- We wonder where Sermo Dei: Baptism of Our Lord (daringlutheran.net) gets it from that the Son of God is incarnate. He does not allow people to question his saying, so this will leave a blank.
He writes a.o.:
“By Jesus’ time, prophets of the Lord are seldom seen and heard from – even less so today. The sky tends not to be rent open wide when someone wades in the water. Certainly disembodied voices don’t sound forth from heaven, nor do dove-like Spirits descend in plain sight.”
Though he seem to recognise the Voice of God or the Logos being able to create or to destroy things he suddenly seem to mix the voice of the Creator with the person of which the Logos gave existence of.
- Baptism of Christ – unworthy sinners made worthy by Jesus (revpaulhgreenland.wordpress.com)
judgment is there for those who oppose God’s ways, but fundamentally, God wants to bring us back from sin into His ways. We have the image of the Old Testament prophet, whose job it was to preach judgment and punishment to warn the people of the consequences of their continued sin, but God wants most of all as Ezekiel says, for people to turn and live.
- Baptism of Our Lord (ijboudreaux.com)
Father in heaven, at the baptism of Jesus in the River Jordan you proclaimed him your beloved Son and anointed him with the Holy Spirit. Grant that all who are baptized into his name may keep the covenant they have made, and boldly confess him as Lord and Savior, who with you and the Holy Spirit lives and reigns, One God, in glory everlasting. Amen.
- A Title You Can’t Wash Off (jaredhillaryruark.wordpress.com)
We could say a lot of things about baptism because there are billions of Christians and thousands of Christian traditions, so baptism can take on any number of meanings and people think about it in a lot of different ways.
John the Baptist, despite his name, doesn’t feel up to the task. He’s already baptized thousands in the River Jordan but when Jesus approaches he says Whoa, whoa. Nope. I’m not baptizing you, you should be baptizing me. The problem seems to be that baptism is for the forgiveness of sins and Jesus doesn’t have sins so why would he be baptized? So John says, no-no-no. You’re the holy one and it makes more sense if you baptize me.You can tell somethings out of place just from their names and titles. John is called the Baptist and they’ll call Jesus a lot of things–Messiah, Christ, Son of God. And you can tell just from the titles that John shouldn’t be baptizing Jesus. Cause you know there are all sorts of Baptists–American baptists and Southern baptists, independent baptists. Larry and Susan the Baptists down the street. But you don’t hear about Joe and Suzy Christ so much. Only Jesus get’s to be called Christ and Christ is quite the title. So John says “I need to be baptized by you.”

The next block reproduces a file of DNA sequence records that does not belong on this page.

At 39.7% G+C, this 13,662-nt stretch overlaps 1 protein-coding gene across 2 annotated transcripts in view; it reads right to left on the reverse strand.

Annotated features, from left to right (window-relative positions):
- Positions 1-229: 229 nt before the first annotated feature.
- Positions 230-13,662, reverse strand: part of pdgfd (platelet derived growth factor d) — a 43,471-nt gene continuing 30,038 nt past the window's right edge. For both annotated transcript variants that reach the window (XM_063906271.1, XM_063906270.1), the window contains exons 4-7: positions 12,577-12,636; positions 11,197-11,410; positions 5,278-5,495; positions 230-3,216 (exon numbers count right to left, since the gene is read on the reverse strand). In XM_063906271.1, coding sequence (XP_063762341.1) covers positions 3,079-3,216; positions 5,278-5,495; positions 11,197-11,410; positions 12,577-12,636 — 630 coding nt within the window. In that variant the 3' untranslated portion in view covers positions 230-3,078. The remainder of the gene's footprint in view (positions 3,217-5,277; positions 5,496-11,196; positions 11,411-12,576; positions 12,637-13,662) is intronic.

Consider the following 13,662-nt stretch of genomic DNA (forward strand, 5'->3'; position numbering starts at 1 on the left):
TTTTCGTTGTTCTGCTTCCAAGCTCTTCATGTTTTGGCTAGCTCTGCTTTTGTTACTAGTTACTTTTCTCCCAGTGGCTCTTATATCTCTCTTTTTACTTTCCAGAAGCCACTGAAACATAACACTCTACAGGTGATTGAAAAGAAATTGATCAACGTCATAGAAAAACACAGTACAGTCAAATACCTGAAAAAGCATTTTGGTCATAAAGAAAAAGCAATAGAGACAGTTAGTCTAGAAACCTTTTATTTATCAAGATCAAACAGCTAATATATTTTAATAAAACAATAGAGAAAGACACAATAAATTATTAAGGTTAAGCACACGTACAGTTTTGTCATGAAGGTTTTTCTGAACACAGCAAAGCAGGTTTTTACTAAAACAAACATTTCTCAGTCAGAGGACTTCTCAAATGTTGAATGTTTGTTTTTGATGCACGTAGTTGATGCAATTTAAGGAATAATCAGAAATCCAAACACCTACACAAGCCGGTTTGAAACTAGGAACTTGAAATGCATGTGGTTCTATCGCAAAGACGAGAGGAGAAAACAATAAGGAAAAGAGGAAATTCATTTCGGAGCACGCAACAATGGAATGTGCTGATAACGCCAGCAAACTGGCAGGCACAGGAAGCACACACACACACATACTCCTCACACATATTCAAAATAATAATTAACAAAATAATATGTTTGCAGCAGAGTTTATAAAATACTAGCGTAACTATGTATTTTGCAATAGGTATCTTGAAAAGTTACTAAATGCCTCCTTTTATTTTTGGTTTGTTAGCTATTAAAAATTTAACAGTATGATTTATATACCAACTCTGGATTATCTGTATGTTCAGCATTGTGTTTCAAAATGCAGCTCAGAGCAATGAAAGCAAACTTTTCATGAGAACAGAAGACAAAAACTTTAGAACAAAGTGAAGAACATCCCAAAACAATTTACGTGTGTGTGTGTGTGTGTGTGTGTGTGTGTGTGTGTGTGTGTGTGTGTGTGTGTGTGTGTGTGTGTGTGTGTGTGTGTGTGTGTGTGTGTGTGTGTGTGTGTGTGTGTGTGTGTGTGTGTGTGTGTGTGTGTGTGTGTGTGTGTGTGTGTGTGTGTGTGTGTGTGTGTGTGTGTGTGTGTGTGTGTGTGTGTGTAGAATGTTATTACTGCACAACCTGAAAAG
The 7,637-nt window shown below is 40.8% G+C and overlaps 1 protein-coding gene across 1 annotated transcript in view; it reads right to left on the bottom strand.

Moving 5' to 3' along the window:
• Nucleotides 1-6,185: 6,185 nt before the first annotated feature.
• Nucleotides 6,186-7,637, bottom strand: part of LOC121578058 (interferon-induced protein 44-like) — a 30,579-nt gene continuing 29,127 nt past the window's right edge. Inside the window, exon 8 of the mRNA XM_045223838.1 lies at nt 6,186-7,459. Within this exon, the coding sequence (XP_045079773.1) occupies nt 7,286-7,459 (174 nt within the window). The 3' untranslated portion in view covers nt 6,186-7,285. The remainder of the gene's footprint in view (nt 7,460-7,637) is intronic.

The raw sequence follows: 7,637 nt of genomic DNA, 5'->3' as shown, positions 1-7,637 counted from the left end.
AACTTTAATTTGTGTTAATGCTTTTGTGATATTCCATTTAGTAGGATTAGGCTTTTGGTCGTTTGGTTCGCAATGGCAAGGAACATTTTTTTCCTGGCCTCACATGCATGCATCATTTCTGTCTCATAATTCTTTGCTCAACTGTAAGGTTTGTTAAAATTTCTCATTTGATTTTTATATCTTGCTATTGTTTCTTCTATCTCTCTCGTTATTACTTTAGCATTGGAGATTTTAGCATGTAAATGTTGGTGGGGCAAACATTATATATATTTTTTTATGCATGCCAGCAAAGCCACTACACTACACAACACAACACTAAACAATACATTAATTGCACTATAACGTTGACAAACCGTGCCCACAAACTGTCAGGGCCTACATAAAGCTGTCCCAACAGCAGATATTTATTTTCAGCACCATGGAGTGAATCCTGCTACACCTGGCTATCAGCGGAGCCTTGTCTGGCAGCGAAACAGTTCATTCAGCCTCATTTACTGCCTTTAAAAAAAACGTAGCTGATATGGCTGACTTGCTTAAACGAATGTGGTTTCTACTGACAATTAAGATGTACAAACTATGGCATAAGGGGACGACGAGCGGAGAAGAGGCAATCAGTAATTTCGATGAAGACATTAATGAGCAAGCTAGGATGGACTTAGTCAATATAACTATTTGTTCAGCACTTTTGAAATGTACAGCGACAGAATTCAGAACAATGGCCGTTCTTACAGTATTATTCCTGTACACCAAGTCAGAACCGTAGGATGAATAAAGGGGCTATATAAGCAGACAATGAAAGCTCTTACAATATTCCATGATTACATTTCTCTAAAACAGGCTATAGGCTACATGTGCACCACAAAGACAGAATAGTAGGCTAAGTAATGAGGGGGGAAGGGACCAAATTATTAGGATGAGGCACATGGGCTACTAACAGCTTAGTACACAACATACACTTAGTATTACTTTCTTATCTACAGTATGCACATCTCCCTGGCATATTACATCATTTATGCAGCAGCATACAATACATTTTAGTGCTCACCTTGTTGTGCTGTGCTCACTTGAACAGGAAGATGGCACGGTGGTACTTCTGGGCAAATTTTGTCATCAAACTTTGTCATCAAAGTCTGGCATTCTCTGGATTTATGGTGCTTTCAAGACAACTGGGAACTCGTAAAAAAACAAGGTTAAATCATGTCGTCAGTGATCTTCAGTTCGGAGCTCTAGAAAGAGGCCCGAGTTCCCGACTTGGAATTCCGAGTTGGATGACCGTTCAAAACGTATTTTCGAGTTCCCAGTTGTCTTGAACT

- In those days: some notes (friarmusings.wordpress.com)
Matthew 3:1 in those days: This is an OT expression that marks the beginning of the new period, not necessarily a precise indication of time (see Mt 13:1; 24:22, 29, 36; 26:29). Here it marks the time-shift from the infancy narrative to the adult Jesus’ appearance. the desert of Judea: wilderness would perhaps be the better word for modern English. The area is the barren region west of the Dead Sea extending up the Jordan valley.
Matthew 3:2 Repent: the biblical idea of repentance involves a willingness to turn one’s life around in the sense of a complete re-orientation. the kingdom of heaven is at hand: “heaven” (literally, “the heavens”) is a substitute for the name “God” that was avoided by devout Jews of the time out of reverence. The expression “the kingdom of heaven” occurs only in the gospel of Matthew. It means the effective rule of God over his people. In its fullness it includes not only human obedience to God’s word, but the triumph of God over physical evils, supremely over death. In the expectation found in Jewish apocalyptic, the kingdom was to be ushered in by a judgment in which sinners would be condemned and perish, an expectation shared by the Baptist. This was modified in Christian understanding where the kingdom was seen as being established in stages, culminating with the parousia of Jesus.